Revival is set in a rural American town, which seems to be in the middle of nowhere. It’s cold, it’s snowy and we follow a police officer who has to wear ten layers of clothing just to stay warm. So far, so Fargo. It deviates, though, as one day, just prior to the first issue, the dead came back to life. Thankfully this is not in a zombie sense, rather they are able to heal back to the condition they were in before death and just carry on as if nothing happened. Unfortunately, this is not the case for all of the Revivers, as some seem emotionally disturbed, such as the old mother who kills her daughter and wanders the town threatening and scaring the residents. More interesting and disturbing for me was the old father who was in a vegetative state when he died and so returned that way. It brings to mind arguments about the right to live vs. the dignity of life – is someone’s suffering prolonged when they continue to live but in a very limited way? This is the reason I find myself liking Revival, it doesn’t necessarily say these things out loud, but it managed to plant a lot of ideas in my mind.
The opening issues revolve around Dana Cypress, a police officer in this now quarantined town who is assigned to investigate the Revivers. What is revealed at the end of the first issue is that her sister, Em, was murdered on the reviver day and came back to life. They begin a secret investigation into finding out the identity of her killer. What this first volume is doing is planting the seeds for what is to come in future issues, not just in terms of plot elements but in character relations as well. What I like about it is that while it has the supernatural element of it, it feels more like a story about Dana’s family. Her father is a dick, and yet she is constantly chasing after his approval. Her sister is spiraling downward into someone that is not always easy to like, and yet she is trying to support her. I can’t enjoy a story that isn’t bothered about its characters, and Revival managed to make me care about them very quickly.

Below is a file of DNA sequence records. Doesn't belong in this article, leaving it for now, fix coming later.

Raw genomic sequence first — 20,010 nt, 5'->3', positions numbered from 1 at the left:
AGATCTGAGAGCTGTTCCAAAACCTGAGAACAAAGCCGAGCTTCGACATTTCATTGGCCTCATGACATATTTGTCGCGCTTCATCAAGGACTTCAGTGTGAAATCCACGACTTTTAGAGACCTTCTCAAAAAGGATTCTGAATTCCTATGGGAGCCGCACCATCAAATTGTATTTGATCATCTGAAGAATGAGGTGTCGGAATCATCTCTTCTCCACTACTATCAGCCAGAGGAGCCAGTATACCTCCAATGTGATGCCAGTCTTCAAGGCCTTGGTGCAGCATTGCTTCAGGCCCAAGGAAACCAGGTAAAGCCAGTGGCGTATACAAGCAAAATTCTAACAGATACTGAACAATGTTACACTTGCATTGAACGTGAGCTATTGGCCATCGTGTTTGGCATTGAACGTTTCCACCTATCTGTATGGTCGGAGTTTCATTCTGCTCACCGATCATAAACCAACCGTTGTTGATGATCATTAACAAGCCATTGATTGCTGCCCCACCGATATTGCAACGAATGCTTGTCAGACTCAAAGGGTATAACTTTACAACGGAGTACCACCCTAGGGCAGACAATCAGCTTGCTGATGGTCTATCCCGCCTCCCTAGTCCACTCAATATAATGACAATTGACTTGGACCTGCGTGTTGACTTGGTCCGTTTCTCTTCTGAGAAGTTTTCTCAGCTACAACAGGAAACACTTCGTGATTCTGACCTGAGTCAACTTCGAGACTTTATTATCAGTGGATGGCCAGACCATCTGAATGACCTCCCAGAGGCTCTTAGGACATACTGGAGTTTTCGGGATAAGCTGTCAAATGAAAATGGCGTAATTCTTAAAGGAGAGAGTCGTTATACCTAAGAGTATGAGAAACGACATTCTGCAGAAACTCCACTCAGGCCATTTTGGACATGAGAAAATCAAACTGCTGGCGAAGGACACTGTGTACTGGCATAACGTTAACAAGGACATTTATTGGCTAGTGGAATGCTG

One criticism I have is that in this first volume, the comic doesn’t seem to be a hundred percent sure who its focal character is. We are introduced to the world and the family from Dana’s point of view and yet for the last thirty-odd pages, she disappears and Em takes over. I found this irritating as I like to have one main protagonist who is the lense through which I see the events unfold. Perhaps this is a comic that switches back and forth between various points of view, but I would have still preferred it to remain constant within this volume.
That being said, this volume’s main goal is laying the groundwork for what is to come, and has done so successfully. I’m very interested in seeing where this story goes, what is the cause of dead people coming back to life and just how much more strained this family dynamic can get.